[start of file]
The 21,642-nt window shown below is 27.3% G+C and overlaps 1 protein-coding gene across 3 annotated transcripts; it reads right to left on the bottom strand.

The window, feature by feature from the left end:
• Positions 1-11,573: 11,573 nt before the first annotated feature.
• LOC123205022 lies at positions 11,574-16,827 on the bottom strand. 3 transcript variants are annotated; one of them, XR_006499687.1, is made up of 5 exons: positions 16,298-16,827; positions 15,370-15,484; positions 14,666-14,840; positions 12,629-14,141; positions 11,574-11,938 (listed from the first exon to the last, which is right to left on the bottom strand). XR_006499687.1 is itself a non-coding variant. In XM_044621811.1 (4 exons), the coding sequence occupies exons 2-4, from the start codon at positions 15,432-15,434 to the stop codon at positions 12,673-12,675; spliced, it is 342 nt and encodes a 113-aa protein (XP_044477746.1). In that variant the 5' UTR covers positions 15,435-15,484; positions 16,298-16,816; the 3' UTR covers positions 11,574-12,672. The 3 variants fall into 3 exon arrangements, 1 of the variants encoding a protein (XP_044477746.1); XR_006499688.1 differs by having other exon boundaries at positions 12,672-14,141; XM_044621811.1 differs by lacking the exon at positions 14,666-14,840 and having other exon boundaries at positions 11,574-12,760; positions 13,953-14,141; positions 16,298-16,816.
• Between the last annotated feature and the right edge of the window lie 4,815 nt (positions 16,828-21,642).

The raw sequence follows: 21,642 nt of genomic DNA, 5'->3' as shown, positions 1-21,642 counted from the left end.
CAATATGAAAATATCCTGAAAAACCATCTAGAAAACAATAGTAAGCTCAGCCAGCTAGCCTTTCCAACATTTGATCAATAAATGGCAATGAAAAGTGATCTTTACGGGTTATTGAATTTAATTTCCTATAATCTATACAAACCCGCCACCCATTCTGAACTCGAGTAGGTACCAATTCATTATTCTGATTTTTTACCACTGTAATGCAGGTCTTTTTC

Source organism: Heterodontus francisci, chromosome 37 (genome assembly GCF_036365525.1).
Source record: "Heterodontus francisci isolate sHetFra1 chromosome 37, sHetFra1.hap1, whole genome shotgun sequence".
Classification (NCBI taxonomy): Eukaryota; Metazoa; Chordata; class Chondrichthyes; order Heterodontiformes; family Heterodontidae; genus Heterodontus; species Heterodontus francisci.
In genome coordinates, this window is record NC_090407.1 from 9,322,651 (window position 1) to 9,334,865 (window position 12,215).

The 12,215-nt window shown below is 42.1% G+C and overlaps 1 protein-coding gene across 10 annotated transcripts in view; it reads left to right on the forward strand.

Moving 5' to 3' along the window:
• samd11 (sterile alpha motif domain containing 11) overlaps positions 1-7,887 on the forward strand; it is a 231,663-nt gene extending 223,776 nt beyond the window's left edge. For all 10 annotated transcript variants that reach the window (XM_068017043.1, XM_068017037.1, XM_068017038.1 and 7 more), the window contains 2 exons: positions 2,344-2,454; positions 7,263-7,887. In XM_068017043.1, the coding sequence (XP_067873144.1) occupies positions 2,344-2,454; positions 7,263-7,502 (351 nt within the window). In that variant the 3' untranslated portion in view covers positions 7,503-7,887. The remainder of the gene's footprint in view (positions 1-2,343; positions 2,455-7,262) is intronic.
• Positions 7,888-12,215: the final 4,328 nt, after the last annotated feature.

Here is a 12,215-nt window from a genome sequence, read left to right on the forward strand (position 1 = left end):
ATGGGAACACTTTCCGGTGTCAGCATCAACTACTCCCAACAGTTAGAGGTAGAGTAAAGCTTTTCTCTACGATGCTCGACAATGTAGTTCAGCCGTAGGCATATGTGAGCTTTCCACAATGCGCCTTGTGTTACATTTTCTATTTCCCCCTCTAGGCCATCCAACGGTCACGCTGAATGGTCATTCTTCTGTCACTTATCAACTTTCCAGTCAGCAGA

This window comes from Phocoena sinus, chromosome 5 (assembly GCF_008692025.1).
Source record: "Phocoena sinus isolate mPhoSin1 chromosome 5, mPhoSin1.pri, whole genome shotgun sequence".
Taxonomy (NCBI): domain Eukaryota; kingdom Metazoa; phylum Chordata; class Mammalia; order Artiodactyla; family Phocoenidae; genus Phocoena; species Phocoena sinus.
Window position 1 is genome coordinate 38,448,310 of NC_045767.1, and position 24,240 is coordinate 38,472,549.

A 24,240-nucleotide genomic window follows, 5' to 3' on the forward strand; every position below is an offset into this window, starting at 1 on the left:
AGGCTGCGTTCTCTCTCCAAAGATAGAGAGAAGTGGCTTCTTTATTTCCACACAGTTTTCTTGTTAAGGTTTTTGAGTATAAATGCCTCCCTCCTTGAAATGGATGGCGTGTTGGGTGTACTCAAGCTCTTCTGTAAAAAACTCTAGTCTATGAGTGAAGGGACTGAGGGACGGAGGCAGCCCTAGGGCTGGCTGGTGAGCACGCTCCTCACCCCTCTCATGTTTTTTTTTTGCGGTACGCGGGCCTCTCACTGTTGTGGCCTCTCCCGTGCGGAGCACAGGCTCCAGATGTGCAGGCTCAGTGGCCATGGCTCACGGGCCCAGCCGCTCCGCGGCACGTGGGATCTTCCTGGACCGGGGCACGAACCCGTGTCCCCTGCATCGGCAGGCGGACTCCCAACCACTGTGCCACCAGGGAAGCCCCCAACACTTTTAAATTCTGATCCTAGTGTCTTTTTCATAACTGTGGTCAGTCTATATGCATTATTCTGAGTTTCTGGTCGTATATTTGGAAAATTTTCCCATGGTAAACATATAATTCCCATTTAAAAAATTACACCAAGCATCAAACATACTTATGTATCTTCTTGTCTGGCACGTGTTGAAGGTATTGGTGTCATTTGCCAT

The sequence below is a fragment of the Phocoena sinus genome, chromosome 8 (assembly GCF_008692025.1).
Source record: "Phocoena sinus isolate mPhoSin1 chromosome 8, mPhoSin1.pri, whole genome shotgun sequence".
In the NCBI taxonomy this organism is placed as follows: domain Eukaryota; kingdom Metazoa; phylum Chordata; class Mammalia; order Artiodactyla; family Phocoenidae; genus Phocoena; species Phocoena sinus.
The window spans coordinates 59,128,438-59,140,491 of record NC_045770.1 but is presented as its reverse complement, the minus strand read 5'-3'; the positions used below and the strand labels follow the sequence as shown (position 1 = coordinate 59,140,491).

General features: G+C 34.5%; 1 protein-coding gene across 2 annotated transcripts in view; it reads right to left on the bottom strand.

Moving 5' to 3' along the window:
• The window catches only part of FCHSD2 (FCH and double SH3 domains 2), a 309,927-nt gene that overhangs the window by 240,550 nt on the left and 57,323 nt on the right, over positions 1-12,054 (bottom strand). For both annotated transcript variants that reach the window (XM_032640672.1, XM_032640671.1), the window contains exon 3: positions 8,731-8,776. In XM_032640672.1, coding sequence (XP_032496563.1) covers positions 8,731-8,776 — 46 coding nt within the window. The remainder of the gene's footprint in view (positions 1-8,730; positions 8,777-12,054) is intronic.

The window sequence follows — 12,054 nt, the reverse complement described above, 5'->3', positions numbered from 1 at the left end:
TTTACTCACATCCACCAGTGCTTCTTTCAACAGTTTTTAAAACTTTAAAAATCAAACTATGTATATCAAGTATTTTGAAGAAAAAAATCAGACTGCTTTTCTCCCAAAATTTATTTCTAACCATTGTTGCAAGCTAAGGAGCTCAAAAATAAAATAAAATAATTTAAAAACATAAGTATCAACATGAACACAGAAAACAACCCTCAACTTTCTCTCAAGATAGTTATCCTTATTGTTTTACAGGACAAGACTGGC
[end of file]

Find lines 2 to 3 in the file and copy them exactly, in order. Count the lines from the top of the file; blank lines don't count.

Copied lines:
The window, feature by feature from the left end:
• Positions 1-11,573: 11,573 nt before the first annotated feature.